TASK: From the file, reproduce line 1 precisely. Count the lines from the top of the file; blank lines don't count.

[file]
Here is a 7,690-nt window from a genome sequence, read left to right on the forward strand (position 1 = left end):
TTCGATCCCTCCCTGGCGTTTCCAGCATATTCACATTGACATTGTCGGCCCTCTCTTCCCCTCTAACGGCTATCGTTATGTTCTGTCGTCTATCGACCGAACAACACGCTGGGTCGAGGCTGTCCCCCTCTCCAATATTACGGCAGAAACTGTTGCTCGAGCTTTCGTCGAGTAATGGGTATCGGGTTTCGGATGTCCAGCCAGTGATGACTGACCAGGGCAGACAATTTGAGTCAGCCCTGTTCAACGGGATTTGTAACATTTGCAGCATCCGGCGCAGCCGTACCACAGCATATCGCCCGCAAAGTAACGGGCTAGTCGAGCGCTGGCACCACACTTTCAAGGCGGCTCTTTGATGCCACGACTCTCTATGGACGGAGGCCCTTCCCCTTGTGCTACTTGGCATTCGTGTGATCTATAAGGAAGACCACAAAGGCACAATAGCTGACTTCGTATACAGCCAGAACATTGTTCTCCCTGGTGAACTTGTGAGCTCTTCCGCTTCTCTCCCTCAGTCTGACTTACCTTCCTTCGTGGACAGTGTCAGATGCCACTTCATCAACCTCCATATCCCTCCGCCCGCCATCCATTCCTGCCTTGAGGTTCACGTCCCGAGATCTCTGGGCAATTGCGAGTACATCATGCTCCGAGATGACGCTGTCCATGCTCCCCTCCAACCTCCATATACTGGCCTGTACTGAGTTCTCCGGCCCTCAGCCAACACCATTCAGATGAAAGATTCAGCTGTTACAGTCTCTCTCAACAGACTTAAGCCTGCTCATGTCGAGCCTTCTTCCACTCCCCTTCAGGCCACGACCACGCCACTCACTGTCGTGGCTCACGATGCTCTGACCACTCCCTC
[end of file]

Here is a 7,690-nt window from a genome sequence, read left to right on the forward strand (position 1 = left end):